The fantastic news regarding Algonquin Power & Utilities Corp. (TSX:AQN)(NYSE:AQN) is the increase in dividends paid, which came about in the past few weeks. The icing on the cake is the dividend is paid in U.S. dollars. Since the company generates substantial revenues in the United States, investors holding Canadian shares listed on the Toronto Stock Exchange (TSX) have the opportunity to either reinvest in more shares or receive cash.
The company offers investors the potential to receive the cash in either Canadian or U.S. dollars. The cash inflow and U.S. operations of this Canadian-listed company can be a way to obtain U.S. exposure without having to convert cash to U.S. dollars. Assuming we want to run a diversified portfolio, shares of Algonquin tick off many of the boxes on our list. As a utilities company with consistent cash flows, we are getting a defensive security offering an above-average dividend.
Defensive vs. cyclical
The difference between defensive and cyclical stocks is the consistency of revenues and profit across different periods in the economic cycle. During times of economic expansion or contraction, there will be little variability in the income statement of defensive companies. An example of this is Algonquin.
Cyclical stocks will have large fluctuations in revenues and profits (which become losses) which vary widely depending on the phase of the business cycle. Taking Harley-Davidson Inc. (NYSE:HOG) as an example, the company experienced a 23% decline in revenues from 2008 to 2009 on the heels of the Great Recession. The motorcycle company is a prime example of a cyclical company; investors purchasing at the right time can make multiples on their money.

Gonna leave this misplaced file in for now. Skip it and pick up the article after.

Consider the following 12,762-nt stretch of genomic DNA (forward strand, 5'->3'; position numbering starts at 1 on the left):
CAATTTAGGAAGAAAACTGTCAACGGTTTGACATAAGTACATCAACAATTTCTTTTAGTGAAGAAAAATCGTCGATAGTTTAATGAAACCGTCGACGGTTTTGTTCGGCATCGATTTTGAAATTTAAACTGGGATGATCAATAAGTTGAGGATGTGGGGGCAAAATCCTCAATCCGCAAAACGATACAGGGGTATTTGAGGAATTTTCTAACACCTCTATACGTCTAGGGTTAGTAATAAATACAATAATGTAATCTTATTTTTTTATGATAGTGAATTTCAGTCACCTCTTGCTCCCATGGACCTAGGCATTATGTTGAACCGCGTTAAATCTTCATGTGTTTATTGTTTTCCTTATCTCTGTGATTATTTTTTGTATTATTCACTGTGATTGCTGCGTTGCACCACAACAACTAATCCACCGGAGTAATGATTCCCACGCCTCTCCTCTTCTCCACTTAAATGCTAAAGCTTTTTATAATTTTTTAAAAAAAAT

In 2009, shares hit a low of approximately $8 only to rebound in the following year. In 2010, the shares traded in a range between approximately $21.50 and $36.
Getting back to our utilities company, Algonquin will probably never experience the loss in value and subsequent doubling or tripling of a company like Harley-Davidson. The risk profile of a company or an industry must be understood before the investor takes the leap of faith and invests.
With utility stocks, we may not be getting as much upside as compared to a cyclical stock at the bottom of the market cycle, but then again, we are not running the risk of a permanent loss of capital in any major way. For those interested, the historical pricing for Algonquin doesn’t go back beyond the end of 2009.
If everything goes according to plan, investors locking in at current prices will receive a yield in excess of 5.25%, and they have the opportunity for 10% capital appreciation per year over the next few years. Given the current dividend and potential to increase the dividend, the chances of receiving a 10% compounded rate of return in addition to the potentially increasing dividend is, in fact, exceedingly high.